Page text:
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More Mouths to Feed
By Maire Farrington
Razmig Nishan Makasdjian was scheduled to be a Y2K baby, but he insisted on arriving two days before the turn of the millennium, on Dec. 30, 1999.
"It was fast and furious," says his mother, Roxanne Makasdjian. "I was in labor all night, but I didn't realize it."
Roxanne's doctor had told her that her back pain was probably false labor and to remain at home. Finally, husband Ara Makasdjian insisted on taking her to California Pacific Medical Center. "On the way to the hospital, I said, 'Man, if this is false labor, what is real labor like?!' It was enormous pain," Roxanne relates. "As soon as we got there, I found out I was seven and a half centimeters dilated, so I had gone through a lot at home.
"Everything stopped when we got to the hospital," she continues. "At one point, they lost his heartbeat and they didn't know why. The baby was in distress and they said, 'We have to deliver the baby right now because we don't know what's wrong. We can't take time for niceties.'" Following some intensive pushing and the use of suction cups, baby arrived at 8:41 a.m., weighing exactly 6 pounds.
With all the commotion, it was a few minutes before Roxanne knew whether she had delivered a son or a daughter. "When he came out, the doctor just said, 'It's a beautiful baby,' and I was relieved. They put him in his father's arms, and nobody told me whether it was a boy or a girl. So finally I stuck my head up after ten minutes and asked."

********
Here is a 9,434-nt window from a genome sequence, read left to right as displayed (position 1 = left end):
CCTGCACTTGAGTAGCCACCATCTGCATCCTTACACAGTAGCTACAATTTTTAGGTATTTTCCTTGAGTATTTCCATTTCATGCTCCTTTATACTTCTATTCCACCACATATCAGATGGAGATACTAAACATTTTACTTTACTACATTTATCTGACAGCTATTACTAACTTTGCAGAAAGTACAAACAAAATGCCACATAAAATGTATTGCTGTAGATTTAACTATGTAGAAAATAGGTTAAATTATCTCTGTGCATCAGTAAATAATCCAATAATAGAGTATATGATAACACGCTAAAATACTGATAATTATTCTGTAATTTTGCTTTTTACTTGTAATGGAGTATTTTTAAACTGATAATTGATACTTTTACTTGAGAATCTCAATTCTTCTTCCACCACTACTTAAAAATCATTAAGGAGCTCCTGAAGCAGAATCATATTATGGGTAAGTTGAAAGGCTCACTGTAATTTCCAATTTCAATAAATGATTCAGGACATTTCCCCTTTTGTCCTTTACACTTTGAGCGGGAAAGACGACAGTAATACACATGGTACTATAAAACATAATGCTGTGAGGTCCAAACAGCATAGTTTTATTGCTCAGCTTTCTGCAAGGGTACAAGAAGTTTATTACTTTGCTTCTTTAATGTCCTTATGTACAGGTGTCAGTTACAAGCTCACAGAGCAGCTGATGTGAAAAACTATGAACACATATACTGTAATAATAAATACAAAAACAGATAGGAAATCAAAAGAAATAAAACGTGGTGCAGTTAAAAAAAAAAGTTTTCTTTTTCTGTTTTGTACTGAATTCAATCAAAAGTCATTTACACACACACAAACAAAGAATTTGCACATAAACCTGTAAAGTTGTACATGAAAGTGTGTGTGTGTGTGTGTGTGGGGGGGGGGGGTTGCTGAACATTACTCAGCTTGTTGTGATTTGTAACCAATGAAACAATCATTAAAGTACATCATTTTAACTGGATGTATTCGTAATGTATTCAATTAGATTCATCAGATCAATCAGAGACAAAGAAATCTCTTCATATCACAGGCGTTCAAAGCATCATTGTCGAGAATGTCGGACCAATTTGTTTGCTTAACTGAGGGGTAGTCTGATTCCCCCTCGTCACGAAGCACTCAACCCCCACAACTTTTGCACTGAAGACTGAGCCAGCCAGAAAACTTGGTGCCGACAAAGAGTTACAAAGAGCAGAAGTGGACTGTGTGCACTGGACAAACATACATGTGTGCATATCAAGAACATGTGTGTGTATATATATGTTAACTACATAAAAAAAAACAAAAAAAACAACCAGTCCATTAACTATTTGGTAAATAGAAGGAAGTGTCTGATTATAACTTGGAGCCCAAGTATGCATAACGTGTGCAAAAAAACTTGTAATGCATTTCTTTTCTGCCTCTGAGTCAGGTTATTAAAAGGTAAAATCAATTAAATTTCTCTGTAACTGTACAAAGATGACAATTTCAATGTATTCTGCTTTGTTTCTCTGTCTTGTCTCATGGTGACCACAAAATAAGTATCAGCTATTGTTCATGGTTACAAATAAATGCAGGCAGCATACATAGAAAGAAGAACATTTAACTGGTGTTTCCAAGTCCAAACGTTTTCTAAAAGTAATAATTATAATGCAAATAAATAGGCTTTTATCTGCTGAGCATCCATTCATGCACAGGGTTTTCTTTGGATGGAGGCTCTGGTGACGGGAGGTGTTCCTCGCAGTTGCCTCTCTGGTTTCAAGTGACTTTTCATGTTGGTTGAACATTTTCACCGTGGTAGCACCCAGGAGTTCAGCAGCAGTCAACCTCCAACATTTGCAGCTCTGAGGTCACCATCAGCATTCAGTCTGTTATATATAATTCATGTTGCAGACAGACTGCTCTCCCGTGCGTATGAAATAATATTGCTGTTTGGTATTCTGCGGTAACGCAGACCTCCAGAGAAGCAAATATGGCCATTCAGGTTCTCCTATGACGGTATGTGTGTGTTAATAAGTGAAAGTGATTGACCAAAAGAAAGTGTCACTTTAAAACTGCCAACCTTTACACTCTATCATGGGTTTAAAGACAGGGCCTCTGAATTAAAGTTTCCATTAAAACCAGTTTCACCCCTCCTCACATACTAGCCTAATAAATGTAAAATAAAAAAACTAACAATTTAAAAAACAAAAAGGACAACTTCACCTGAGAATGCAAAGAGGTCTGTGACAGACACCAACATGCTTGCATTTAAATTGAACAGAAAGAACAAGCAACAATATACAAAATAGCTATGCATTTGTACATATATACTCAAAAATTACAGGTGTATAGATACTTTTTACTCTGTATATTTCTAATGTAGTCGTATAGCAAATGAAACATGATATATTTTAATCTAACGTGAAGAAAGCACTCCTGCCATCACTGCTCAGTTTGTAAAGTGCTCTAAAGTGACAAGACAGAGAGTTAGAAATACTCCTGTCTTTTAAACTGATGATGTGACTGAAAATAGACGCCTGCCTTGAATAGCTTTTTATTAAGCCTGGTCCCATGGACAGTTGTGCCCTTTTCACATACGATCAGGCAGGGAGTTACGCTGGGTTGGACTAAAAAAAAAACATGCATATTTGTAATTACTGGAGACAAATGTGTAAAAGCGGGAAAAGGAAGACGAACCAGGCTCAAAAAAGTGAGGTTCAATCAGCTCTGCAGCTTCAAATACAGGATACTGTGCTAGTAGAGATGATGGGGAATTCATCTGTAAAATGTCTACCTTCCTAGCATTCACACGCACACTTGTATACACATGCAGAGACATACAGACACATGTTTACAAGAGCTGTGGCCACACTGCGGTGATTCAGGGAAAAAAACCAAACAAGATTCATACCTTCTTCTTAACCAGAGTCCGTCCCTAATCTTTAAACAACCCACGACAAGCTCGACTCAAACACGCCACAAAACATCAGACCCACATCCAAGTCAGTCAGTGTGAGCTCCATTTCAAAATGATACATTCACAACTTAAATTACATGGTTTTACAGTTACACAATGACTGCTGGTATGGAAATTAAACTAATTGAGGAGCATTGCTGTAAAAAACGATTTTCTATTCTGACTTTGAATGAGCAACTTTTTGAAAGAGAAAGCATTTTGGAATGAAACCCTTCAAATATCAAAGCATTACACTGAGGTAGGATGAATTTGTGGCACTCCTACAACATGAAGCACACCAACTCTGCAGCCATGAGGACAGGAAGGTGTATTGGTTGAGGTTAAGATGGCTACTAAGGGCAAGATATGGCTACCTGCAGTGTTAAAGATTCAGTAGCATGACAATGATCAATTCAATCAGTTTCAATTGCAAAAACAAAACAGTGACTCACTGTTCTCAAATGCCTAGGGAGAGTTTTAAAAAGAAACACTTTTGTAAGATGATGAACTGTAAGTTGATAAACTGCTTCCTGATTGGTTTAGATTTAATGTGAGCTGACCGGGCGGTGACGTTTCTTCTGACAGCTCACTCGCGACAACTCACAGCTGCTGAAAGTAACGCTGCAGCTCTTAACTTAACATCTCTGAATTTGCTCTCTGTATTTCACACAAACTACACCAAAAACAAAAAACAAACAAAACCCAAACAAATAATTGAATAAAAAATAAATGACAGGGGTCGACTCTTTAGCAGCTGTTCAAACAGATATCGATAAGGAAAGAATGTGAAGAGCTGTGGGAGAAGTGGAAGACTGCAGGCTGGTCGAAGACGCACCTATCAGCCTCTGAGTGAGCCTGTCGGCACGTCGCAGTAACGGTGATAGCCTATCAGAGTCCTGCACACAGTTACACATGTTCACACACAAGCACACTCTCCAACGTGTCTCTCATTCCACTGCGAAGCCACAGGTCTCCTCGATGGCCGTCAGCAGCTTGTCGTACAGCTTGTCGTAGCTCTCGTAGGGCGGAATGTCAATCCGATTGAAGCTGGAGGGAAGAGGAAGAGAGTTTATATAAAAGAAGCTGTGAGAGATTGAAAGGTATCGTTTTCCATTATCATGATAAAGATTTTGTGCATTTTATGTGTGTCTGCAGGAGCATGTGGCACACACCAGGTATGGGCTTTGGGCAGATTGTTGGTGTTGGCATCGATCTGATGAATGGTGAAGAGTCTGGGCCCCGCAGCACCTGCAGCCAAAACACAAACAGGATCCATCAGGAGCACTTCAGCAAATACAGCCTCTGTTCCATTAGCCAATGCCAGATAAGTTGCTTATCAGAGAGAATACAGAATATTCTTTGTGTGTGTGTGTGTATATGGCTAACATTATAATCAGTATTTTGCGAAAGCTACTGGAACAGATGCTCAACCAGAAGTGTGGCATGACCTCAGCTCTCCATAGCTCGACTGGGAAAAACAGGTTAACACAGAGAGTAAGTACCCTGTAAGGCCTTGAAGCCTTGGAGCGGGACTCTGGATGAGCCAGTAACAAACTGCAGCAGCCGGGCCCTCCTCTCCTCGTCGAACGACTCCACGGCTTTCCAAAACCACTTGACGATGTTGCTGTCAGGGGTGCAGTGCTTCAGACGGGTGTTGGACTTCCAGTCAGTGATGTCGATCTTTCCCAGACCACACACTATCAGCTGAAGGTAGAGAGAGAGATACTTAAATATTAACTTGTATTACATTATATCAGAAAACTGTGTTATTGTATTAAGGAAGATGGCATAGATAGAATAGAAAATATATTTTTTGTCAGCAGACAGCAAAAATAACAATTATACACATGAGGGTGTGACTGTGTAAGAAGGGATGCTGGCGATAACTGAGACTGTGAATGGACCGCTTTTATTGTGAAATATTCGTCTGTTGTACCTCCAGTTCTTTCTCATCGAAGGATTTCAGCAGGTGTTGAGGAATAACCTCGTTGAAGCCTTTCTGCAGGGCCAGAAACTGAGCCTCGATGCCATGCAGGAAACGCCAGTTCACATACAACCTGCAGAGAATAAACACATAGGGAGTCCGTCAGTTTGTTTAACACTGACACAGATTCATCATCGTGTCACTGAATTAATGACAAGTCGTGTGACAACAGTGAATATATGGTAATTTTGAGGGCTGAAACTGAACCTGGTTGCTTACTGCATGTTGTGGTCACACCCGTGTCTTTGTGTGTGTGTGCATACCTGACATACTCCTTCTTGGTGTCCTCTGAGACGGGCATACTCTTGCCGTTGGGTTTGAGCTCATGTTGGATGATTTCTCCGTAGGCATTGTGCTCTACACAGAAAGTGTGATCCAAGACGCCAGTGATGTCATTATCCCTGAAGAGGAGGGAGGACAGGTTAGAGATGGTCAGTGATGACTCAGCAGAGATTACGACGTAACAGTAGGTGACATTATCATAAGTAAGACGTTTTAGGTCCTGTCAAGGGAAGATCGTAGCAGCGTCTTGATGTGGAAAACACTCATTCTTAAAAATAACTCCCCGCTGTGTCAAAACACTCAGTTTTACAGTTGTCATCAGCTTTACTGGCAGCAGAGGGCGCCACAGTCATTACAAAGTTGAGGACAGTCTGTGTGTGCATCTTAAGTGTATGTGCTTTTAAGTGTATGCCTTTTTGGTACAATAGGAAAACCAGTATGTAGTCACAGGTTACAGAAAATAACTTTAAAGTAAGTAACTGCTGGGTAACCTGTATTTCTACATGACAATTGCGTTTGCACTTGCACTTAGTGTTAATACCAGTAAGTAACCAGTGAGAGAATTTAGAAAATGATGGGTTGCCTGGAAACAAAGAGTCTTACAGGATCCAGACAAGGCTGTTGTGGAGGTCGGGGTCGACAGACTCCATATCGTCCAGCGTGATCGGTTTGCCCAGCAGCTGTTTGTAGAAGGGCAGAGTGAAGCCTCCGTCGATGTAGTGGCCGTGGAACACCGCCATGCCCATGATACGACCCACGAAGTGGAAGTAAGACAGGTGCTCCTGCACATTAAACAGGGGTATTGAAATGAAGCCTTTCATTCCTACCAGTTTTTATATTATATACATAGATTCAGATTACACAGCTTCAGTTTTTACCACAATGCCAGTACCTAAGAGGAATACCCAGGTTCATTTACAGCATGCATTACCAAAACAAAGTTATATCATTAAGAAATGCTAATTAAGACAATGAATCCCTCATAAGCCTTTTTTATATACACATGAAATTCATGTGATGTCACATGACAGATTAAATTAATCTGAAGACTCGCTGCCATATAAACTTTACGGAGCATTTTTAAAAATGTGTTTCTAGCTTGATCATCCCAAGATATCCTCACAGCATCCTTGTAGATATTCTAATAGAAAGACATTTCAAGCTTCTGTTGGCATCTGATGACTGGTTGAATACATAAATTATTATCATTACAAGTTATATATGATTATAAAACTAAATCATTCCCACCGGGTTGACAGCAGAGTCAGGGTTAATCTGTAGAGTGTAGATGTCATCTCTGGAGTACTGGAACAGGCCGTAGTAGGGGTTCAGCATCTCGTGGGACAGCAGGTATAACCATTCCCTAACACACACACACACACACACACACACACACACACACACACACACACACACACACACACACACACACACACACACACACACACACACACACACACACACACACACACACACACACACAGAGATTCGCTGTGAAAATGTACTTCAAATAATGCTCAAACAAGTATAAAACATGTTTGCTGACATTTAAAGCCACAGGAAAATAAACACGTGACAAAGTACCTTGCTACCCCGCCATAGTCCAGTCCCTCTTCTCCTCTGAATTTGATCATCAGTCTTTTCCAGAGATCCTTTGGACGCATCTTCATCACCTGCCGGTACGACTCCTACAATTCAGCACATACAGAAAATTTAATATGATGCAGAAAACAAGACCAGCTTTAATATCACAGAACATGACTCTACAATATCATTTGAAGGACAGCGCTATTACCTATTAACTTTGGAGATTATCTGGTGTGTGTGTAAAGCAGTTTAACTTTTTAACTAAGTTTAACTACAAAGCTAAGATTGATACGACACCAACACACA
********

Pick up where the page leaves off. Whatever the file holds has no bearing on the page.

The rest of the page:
Razmig is an Armenian name meaning warrior or fighter, "in a good sense," says Mom. Nishan, which translates to Mark, is after Roxanne's great uncle. Ara likes to call his son Razmig the Great, but baby is just as happy with Booboo, Coco, Razzmatazz, or Razzle-Dazzle.
He has light brown hair and blue-gray eyes and beautiful long dark eyelashes. "His lips are exactly like Roxanne's," says Ara. Lately she's been saying, 'You're not allowed to kiss him on the lips. Whenever you feel like kissing him on the lips, you can kiss me -- it's the same lips.'"
"He's been easy," Roxanne says. "We've got a running joke going. Whenever we hear a crying baby, my husband and I look at each other and say, 'Well, that can't be Razmig.' He was like that in the hospital, where there were babies crying all around us. Every time a nurse would come in the room, Ara would ask, 'What's all that crying out there?' and the nurse would look at him like, 'You're in a maternity ward! What are you talking about?' It was Ara's way of showing how proud he was that his baby was quiet."
"He's going to be a happy person and content," Ara says. "I do see myself in him, in the way that he doesn't complain much. He does the best with what he has. If he has two ounces of milk, he'll drink and not complain about it."
Like his dad, Razmig is fond of napping, and sometimes father and son will nap together. He smiles easily, and has an easygoing, sociable nature. "If he's fussy, it's for a reason," says Ara. "Either he's hungry or he needs to be changed or he's tired and he wants to sleep. We think he might be teething early because he seems to be biting and gnawing at everything."
"Everyone has been telling us that he seems very alert for his age," Roxanne says. "When he was first born, he couldn't really see, but he was always bright-eyed and looking around, constantly. Even the doctor commented about him being so active. He said, 'That's good, but be aware that you're going to have a bundle of movement on your hands at every moment.'"